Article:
The gaming industry has become an attractive target for cybercriminals with 12 billion credential stuffing attacks reported in the past 17 months (November 2017-March 2019).
According to the Cloud delivery network provider Akamai Technologies, the gaming community is among the most lucrative targets for hackers to make a quick profit. In its research report, “2019 State of the Internet/Security Web Attacks and Gaming Abuse” Akamai stated that there were 55 billion cases of credential stuffing attacks across all industries.
The report highlighted that nearly 67% of credential stuffing attacks target organizations based in the United States. It stated that Russia is the second largest source of application attacks and China is ranked as the fourth highest source country. On the other hand, the United Kingdom ranked as the second highest targeted country with Japan, Canada, Australia, and Italy are all also among the countries most targeted.
“One reason that we believe the gaming industry is an attractive target for hackers is that criminals can easily exchange in-game items for profit,” Martin McKeay, Security Researcher at Akamai said in a statement. “Furthermore, gamers are a niche demographic known for spending money, so their financial status is also a tempting target.”
The attackers look for valid accounts and unique skins in popular games to hack them and sell. Akamai said that hackers focus on more valued video game accounts that are connected to a valid credit card or other financial resources. After compromising the account, the criminal can purchase additional items, such as currency used within the game, and then sell the hacked account at a higher price.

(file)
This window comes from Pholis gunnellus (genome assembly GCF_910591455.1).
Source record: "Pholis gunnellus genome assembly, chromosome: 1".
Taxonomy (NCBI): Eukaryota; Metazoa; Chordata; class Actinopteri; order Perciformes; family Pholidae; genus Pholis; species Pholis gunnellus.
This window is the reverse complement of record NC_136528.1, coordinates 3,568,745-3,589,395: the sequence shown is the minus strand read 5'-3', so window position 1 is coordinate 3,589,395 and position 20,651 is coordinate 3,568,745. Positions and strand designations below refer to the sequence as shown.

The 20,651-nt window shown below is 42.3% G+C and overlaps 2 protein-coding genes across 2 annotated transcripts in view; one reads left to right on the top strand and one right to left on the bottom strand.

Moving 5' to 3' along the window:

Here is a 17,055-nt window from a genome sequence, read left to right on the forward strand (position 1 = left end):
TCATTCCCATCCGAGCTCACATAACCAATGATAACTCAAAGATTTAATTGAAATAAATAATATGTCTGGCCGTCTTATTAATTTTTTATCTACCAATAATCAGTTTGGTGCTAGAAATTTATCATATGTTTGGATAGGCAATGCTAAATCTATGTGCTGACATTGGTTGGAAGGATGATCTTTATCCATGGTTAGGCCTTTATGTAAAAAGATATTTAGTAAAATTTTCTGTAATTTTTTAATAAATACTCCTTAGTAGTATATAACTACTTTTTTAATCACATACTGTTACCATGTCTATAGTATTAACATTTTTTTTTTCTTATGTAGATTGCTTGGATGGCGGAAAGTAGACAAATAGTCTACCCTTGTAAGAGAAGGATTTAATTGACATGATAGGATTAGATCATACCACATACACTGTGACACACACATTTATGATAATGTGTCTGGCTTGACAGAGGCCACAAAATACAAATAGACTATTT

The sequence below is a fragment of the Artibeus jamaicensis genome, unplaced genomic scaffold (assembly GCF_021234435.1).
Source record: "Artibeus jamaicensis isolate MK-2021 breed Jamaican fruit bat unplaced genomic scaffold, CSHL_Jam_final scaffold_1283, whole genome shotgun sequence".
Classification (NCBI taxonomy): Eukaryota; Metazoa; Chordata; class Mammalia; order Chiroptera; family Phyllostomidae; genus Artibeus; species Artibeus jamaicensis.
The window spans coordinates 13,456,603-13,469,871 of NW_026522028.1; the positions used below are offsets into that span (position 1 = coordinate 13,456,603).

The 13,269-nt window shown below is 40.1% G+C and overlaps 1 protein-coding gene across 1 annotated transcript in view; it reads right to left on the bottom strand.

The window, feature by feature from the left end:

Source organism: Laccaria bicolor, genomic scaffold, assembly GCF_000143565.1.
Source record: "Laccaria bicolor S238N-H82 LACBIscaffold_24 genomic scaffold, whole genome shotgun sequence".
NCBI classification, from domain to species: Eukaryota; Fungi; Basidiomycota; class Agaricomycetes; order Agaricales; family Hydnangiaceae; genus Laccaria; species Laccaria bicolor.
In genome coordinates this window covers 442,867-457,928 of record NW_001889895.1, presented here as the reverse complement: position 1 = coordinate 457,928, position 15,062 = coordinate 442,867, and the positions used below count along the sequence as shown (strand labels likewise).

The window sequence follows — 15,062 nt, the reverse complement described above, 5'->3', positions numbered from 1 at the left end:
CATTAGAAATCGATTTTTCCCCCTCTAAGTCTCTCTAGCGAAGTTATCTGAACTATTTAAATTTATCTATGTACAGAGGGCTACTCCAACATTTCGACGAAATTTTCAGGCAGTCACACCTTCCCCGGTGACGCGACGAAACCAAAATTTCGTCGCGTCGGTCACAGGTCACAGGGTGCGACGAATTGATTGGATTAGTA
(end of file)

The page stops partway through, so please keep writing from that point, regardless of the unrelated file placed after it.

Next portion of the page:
According to a research, young gamers are increasingly turning into hackers to commit cybercrime. The research found that 82% of teens and young adults recruited by online criminals had developed their cybercrime skills through video gaming.
The UK’s National Crime Agency (NCA) held a forum and published a special report about the problem. The agency report looks at ways to identify those at risk of hacking, how to intervene before they go too far, and then inspire them to pursue a career in IT security.